Mine to open soon
Saturday, 14th March, 2015
By Craig Brealey
In less than a fortnight, the first shovel of dirt should be lifted from the new open cut pit north of the city.
The Portia mine holds an estimated 50,000 ounces of gold, along with copper, cobalt and other minerals and is being established by Havilah Resources and Broken Hill company, Consolidated Mining and Civil (CMC).
About 50 workers are expected to be employed on the mine which is about 120 kilometres northwest of the city in South Australia.
While the life of the open cut is estimated at no more than two years, once it is finished Havilah intends to move on to a much larger deposit about 30km south of Portia on Kalkaroo station.
Havilah bought the former sheep station for $2.1 million and has calculated that the deposit holds two million ounces of gold and 620,000 tonnes of copper.
But for the moment, jobs are being generated by the Radford family and their company CMC which has been building roads to Portia and preparing it for mining.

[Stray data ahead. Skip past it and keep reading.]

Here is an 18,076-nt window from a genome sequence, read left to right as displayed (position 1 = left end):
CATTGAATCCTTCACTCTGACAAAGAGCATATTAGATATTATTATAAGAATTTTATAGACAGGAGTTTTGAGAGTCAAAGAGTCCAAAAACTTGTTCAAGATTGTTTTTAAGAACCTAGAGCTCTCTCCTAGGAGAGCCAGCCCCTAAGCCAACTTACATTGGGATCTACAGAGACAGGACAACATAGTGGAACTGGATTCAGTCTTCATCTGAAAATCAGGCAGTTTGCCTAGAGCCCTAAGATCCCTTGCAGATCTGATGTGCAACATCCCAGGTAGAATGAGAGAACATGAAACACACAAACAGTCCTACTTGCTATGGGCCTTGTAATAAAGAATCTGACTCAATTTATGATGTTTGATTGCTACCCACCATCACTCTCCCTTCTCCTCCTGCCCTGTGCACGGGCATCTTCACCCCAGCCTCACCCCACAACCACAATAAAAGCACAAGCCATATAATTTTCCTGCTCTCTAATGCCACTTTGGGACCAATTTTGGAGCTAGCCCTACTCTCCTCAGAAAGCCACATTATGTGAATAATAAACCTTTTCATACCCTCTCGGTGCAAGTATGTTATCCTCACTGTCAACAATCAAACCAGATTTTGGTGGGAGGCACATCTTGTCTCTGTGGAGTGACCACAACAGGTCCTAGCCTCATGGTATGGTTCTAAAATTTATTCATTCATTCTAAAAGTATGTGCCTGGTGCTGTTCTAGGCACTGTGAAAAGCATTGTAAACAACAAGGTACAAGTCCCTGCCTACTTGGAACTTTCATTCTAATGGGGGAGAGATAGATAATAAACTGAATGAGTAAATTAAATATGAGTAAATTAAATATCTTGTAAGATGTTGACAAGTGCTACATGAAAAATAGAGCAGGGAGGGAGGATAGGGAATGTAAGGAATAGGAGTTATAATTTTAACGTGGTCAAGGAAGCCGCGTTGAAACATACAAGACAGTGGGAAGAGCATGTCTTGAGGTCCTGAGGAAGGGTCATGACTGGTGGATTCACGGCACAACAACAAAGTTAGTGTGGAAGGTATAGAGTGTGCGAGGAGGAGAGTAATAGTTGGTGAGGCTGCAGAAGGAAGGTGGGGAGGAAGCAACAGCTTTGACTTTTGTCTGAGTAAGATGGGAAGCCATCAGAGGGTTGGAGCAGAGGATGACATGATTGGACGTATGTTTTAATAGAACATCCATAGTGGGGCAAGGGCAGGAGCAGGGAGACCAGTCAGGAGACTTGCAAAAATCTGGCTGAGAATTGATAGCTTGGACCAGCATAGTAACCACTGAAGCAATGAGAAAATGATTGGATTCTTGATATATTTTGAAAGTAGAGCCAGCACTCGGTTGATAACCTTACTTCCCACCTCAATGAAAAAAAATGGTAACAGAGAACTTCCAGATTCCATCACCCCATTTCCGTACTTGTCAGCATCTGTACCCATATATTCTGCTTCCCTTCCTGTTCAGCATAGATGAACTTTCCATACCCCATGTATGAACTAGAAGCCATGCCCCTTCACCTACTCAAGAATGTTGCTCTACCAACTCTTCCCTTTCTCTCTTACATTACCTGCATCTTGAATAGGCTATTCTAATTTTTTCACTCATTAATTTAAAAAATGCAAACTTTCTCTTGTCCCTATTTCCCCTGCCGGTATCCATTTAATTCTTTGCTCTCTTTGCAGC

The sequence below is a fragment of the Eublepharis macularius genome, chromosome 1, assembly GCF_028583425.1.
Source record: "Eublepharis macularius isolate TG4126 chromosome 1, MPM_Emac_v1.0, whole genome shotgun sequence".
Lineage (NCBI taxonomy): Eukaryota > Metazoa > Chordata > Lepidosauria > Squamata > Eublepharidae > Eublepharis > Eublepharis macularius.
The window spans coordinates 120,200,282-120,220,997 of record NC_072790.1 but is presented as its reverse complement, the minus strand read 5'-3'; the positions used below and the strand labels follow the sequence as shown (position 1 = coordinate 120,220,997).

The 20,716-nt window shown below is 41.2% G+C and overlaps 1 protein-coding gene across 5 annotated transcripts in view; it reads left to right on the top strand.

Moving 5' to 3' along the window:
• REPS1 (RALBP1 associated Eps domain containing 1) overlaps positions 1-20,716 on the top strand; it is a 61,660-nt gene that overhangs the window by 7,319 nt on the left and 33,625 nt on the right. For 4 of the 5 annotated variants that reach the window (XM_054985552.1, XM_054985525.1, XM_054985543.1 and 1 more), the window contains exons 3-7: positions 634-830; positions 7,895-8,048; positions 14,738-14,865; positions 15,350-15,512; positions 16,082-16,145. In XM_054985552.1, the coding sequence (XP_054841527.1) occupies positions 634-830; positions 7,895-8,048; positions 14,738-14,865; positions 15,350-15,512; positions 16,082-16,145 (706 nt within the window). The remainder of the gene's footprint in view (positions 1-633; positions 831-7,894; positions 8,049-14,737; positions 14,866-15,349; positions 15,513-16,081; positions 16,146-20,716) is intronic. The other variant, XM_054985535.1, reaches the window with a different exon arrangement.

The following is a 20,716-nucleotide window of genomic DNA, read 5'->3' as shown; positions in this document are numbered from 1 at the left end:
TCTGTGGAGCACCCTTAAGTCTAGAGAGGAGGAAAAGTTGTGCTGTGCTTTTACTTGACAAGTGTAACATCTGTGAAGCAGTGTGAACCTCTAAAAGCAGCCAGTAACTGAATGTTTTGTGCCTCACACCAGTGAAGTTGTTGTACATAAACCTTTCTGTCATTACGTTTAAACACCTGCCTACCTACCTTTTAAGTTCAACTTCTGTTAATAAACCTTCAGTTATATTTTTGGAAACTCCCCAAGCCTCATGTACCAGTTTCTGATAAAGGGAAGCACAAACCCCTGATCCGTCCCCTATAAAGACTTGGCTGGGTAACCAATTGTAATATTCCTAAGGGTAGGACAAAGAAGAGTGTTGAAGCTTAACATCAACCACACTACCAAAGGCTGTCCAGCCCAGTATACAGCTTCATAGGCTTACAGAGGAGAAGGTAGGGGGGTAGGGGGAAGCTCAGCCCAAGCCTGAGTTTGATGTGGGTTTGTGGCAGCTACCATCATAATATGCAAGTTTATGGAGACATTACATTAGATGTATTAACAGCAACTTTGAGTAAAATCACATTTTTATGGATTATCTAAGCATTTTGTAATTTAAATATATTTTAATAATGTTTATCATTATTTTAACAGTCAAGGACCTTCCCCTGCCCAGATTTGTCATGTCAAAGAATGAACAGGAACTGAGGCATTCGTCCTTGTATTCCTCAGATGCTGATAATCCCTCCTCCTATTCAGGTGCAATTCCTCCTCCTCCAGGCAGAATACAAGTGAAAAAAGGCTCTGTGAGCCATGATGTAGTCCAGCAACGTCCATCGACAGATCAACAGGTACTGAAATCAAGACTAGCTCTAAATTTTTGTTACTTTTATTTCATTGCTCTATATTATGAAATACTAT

“Things are definitely moving along but there’s still more work to do,” Dr Chris Giles, Havilah’s Managing Director, told the BDT yesterday.
“Steve Radford is getting his gear together and taking it out to dig the pit. He should be striking the first blow on about the 23rd of March,” Dr Giles said.
“By-passes have to be built to get all the heavy machinery out there because it is too big to fit on the roads and go through the gates and over the grids.
“You have got to cut the fences, build gates, built it all up... but it’s getting there.”
Dr Giles said the pipes and pumps to extract the water from the pit had been laid and the top soil, or “overburden”, was being dug up and stockpiled so that it can be used for rehabilitating the site when the mine is worked out.
And there was more to that than just taking it away and dumping it in a heap, he said. The stockpile has to be no more than two or three metres high.
“If it is too high, the seeds can’t germinate so there is bit of ground being taken up just to stack it.
“There are just so many on-site preparatory things to do.”